Tony Abbott will cop much blame for the result. But the worsening in Turnbull’s personal numbers also suggests his recent more aggressive performance hasn’t impressed the public as much as it did his colleagues.
The poll, in Monday’s Australian, showed a further deterioration from the 46-54% two-party vote of three weeks ago, which had been the worst result of Turnbull’s prime ministership. One Nation has increased its support from 8% to 10% over the three weeks.
The poll was taken Thursday to Sunday, so Abbott’s provocative Thursday evening speech and TV interview – warning of the risk of a “drift to defeat” and setting out his alternative agenda including a call for lower immigration – would have fed straight into it.
Turnbull’s net satisfaction has plummeted by nine points, from minus 21 to minus 30; Shorten’s net satisfaction has dipped by four points, from minus 22 to minus 26. Turnbull has also lost ground in his lead over Shorten as better prime minister – 40% (down two points) to 33% (up three points).
The Coalition’s primary vote has fallen one point to 34%, with Labor increasing one point to 37%. The Greens are on 10% and “others” are on 9%.
Parliament resumes not only with the government’s division on display but with Labor having ammunition after last week’s decision by the Fair Work Commission cutting Sunday penalty rates for the hospitality, retail, fast-food and pharmacy sectors.
Abbott’s intervention has been condemned by colleagues, but his former chief-of-staff Peta Credlin defended him at the weekend.
She said that as a former prime minister he had every right to make a speech “outlining what he thinks the Coalition needs to do to win back its supporters and govern in Australia’s national interest”, although she was critical of his also doing a media interview.
“Of course, it would have been easier for everyone if he’d given his counsel in private, but the PM has made it clear he doesn’t want Abbott’s advice so it is hard to criticise him for speaking publicly,” she wrote in the Sunday Telegraph.
She said Abbott had come back from a large number of marginal seat visits “so he has no illusions about the anger among Coalition supporters and party members”.
Credlin wrote that despite what Turnbull said, Coalition supporters didn’t believe he “has a conservative bone in his body”.
“Regardless of his promises, Turnbull’s problem has always been a lack of authenticity,” she wrote.
“It comes down to this: Malcolm Turnbull is desperate to hold on to power and Tony Abbott is desperate to hold the Liberal Party together. It’s not necessarily the same thing.”
On Sky Credlin said “there is absolutely no relationship” between Abbott and Turnbull: “it was manufactured to get everybody through the campaign so no one could accuse Abbott of being a wrecker”.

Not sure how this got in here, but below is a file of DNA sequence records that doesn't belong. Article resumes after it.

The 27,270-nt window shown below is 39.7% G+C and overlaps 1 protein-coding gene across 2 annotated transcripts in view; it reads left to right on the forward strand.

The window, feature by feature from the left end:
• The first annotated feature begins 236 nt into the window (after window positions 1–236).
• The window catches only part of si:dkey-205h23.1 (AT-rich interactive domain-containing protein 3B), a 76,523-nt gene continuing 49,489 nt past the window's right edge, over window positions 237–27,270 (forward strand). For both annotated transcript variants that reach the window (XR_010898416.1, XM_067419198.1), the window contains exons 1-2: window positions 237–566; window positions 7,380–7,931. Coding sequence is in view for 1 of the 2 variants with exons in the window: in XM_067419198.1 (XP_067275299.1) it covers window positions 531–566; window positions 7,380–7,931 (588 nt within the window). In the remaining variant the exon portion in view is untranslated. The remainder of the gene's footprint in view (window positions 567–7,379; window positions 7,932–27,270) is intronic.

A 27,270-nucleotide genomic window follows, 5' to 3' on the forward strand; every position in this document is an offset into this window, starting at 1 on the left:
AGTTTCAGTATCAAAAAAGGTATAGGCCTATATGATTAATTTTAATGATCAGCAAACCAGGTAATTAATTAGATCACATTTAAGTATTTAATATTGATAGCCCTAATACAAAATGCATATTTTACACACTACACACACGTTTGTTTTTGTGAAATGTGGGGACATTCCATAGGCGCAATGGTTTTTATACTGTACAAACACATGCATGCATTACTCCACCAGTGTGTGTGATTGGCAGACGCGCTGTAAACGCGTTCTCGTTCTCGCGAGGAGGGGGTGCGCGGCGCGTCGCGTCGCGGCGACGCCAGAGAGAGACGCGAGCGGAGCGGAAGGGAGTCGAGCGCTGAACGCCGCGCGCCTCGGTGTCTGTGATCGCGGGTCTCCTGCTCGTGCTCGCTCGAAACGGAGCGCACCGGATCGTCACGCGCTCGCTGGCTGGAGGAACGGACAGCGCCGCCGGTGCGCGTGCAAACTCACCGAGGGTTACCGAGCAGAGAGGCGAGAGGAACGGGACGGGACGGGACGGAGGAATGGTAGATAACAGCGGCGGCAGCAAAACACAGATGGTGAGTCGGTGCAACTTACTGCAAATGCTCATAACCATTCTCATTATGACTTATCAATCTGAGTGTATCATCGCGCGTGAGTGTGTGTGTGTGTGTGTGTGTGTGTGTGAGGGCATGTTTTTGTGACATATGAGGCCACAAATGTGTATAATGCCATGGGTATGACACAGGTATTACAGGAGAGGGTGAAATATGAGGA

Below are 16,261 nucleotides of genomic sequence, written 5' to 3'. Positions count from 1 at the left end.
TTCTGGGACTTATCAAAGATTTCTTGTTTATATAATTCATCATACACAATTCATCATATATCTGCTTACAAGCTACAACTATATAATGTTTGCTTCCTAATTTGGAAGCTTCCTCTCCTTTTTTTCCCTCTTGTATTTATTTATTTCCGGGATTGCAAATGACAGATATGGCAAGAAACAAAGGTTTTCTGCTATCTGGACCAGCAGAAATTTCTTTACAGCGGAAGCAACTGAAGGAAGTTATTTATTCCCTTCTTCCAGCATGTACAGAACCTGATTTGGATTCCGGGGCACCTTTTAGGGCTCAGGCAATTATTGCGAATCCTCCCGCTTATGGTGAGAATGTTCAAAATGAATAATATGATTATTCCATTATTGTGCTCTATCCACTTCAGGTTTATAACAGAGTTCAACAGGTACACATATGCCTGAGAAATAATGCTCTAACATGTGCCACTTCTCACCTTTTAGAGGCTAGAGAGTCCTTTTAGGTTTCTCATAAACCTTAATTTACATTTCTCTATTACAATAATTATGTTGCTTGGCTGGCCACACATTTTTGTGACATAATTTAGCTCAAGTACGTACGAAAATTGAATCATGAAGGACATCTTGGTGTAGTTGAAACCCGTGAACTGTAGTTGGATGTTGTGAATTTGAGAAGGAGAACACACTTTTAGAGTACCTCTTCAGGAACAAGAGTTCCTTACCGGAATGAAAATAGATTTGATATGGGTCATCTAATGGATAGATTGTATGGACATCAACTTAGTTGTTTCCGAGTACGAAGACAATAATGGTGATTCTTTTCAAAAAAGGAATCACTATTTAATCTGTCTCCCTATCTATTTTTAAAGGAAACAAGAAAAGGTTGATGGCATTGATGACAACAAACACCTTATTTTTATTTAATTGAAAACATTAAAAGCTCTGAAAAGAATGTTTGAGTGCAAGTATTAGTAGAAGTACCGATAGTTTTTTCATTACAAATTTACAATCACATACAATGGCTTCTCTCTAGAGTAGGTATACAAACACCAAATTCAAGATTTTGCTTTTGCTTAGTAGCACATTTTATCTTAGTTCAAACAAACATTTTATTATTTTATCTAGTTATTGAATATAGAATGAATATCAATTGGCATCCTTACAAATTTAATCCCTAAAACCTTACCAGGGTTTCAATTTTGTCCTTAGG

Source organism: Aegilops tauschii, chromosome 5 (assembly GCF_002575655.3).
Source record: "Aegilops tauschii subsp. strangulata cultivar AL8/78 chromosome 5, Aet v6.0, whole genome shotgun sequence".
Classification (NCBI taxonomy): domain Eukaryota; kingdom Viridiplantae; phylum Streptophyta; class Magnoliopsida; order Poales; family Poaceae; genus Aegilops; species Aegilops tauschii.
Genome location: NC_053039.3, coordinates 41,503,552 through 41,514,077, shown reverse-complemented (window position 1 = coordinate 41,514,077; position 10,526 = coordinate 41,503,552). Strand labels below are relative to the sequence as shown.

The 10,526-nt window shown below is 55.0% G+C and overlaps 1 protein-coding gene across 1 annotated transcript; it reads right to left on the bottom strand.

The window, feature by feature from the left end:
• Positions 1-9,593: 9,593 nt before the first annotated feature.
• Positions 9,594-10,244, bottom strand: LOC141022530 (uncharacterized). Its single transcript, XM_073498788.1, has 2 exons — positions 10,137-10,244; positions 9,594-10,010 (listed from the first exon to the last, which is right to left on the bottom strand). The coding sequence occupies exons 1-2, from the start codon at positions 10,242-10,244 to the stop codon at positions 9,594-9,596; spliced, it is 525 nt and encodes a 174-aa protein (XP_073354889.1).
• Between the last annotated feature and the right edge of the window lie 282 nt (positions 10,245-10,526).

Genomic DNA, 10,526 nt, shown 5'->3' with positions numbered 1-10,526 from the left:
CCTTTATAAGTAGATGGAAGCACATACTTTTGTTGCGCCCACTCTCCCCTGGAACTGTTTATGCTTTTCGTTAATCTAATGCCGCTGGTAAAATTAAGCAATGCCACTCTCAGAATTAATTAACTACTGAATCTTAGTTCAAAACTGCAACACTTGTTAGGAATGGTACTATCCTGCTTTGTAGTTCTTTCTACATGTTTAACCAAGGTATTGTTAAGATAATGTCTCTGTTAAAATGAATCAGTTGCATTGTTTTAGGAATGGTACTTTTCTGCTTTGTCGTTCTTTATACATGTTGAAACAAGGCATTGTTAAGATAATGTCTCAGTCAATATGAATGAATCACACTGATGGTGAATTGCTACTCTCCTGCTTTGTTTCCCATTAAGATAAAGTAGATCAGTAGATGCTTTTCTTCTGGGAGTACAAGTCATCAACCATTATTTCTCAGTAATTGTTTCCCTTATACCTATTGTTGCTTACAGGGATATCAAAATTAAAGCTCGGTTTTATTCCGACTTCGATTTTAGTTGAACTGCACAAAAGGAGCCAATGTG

Credlin also said she did not believe Abbott wanted the prime ministerial job again: “I think he would have a hard time reconciling around that cabinet table with people like Christopher Pyne and Julie Bishop and others who would very likely stay in the senior ranks.”
Finance Minister Mathias Cormann, an Abbott loyalist to the end of his prime ministership, who on Friday strongly criticised Thursday’s intervention, told Sky he had “thought it was important to send a very clear message … to essentially signal that enough is enough”. He said that “obviously private messages hadn’t been heeded”.
His Friday criticism of Abbott was not co-ordinated with Turnbull’s office, Cormann said. “It was off my own bat … I made the judgement it was necessary and appropriate to say what I said.”
Shorten on Monday will give notice of a private member’s bill to protect penalty rates. The bill would prevent the decision of the Fair Work Commission from taking effect. It would also ensure that penalty rates could not be cut in future if that resulted in a cut in take-home pay.
In a letter to Turnbull on Sunday, Shorten said at least 600,000 people would be hurt by this pay cut and the brunt of the decision would be borne by low income earners.
Calling for the government to intervene to head off the cuts, Shorten wrote that “a decision not to intervene is a decision to endorse the proposed cuts to pay. There is no doubt that this decision will cause genuine financial hardship. It is simply unacceptable to reduce penalty rates without compensation.
“You have a window to act before the commission issues its determination and the opposition would work with you to ensure this devastating cut to low paid workers’ income never occurs,” Shorten wrote.
The government, aware the pay cut is likely to rebound on it, is stressing it is the decision of the “independent umpire” rather than a government decision.
It also points out that when workplace relations minister, Shorten brought in an amendment that referred to penalty rates being included in the review of awards.
But Shorten said in his letter that his 2013 amendments were intended to ensure the commission took into account “the need to provide additional remuneration for employees working outside normal hours”.
“It was clearly the parliament’s intent that the award review process would not ever result in a cut to worker’s pay.”
On Friday the Greens flagged a private member’s bill to prevent the commission’s decision from coming into effect.
This article was originally published on The Conversation. Read the original article, here.
IMAGE: President Joko Widodo and Prime Minister Malcolm Turnbull (David Moir/AAP)